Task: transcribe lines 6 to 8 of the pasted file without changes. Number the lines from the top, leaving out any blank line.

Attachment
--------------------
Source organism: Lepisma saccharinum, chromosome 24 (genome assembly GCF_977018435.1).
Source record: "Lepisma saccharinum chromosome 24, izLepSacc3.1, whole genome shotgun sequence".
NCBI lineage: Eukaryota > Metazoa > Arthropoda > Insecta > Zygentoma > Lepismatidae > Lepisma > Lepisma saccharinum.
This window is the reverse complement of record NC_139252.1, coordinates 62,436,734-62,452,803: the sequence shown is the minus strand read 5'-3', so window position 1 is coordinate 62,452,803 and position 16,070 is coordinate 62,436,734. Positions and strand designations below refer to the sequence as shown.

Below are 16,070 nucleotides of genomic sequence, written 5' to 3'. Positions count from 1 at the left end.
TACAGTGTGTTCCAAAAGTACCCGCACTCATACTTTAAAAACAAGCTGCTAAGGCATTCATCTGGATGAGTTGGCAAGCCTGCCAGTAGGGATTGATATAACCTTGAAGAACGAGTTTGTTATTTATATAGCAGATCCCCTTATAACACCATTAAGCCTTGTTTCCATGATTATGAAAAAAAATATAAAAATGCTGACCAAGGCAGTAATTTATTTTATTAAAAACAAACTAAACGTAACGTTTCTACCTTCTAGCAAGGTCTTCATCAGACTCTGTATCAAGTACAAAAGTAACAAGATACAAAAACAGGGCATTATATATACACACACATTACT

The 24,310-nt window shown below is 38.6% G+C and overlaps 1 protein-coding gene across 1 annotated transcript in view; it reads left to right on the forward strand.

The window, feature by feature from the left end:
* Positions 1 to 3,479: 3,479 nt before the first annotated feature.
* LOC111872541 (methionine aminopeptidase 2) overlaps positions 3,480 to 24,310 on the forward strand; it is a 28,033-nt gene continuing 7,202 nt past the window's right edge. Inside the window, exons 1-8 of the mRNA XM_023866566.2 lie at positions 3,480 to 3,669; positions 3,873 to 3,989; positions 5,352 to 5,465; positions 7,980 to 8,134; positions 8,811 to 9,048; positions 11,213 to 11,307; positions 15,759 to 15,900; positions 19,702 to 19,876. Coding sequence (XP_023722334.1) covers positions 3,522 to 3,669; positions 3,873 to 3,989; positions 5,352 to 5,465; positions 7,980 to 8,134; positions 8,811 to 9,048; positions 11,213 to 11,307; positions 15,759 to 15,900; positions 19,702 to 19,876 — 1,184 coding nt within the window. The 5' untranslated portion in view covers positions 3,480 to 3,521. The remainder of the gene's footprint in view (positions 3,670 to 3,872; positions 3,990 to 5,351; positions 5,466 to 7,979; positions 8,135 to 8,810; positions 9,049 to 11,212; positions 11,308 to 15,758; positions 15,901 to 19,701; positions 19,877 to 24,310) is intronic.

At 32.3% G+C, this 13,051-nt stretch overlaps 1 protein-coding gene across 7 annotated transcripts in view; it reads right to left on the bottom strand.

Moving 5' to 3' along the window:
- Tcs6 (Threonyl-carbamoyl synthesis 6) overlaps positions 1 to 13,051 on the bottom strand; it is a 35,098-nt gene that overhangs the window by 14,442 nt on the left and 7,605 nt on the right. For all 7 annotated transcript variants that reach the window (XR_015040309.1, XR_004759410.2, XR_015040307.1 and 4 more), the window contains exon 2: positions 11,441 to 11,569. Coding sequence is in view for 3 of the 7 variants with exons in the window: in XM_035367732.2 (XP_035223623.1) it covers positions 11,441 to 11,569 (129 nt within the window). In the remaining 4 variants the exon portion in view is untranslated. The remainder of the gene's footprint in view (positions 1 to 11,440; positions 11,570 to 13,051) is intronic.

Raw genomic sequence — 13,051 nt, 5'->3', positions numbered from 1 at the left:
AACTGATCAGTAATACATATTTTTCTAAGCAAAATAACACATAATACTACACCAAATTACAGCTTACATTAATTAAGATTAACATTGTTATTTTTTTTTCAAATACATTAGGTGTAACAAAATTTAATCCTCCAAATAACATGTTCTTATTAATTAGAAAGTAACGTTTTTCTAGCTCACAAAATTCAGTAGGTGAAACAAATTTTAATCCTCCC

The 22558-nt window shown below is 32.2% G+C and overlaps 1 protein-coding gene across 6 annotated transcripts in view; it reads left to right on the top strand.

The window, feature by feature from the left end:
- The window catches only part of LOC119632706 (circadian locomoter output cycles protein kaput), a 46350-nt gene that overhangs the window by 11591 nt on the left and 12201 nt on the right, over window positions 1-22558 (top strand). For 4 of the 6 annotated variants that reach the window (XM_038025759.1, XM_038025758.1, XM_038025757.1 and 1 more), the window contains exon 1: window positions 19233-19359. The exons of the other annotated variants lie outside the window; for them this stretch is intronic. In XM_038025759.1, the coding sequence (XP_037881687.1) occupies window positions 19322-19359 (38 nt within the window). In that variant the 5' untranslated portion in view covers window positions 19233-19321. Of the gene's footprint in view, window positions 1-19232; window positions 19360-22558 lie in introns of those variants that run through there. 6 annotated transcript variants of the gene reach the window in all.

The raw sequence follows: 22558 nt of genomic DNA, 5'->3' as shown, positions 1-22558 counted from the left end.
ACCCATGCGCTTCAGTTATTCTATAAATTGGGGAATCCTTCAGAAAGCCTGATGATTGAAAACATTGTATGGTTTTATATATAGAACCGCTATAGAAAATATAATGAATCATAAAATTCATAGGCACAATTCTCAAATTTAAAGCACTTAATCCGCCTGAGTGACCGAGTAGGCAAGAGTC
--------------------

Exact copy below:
TACAGTGTGTTCCAAAAGTACCCGCACTCATACTTTAAAAACAAGCTGCTAAGGCATTCATCTGGATGAGTTGGCAAGCCTGCCAGTAGGGATTGATATAACCTTGAAGAACGAGTTTGTTATTTATATAGCAGATCCCCTTATAACACCATTAAGCCTTGTTTCCATGATTATGAAAAAAAATATAAAAATGCTGACCAAGGCAGTAATTTATTTTATTAAAAACAAACTAAACGTAACGTTTCTACCTTCTAGCAAGGTCTTCATCAGACTCTGTATCAAGTACAAAAGTAACAAGATACAAAAACAGGGCATTATATATACACACACATTACT

The 24,310-nt window shown below is 38.6% G+C and overlaps 1 protein-coding gene across 1 annotated transcript in view; it reads left to right on the forward strand.

The window, feature by feature from the left end: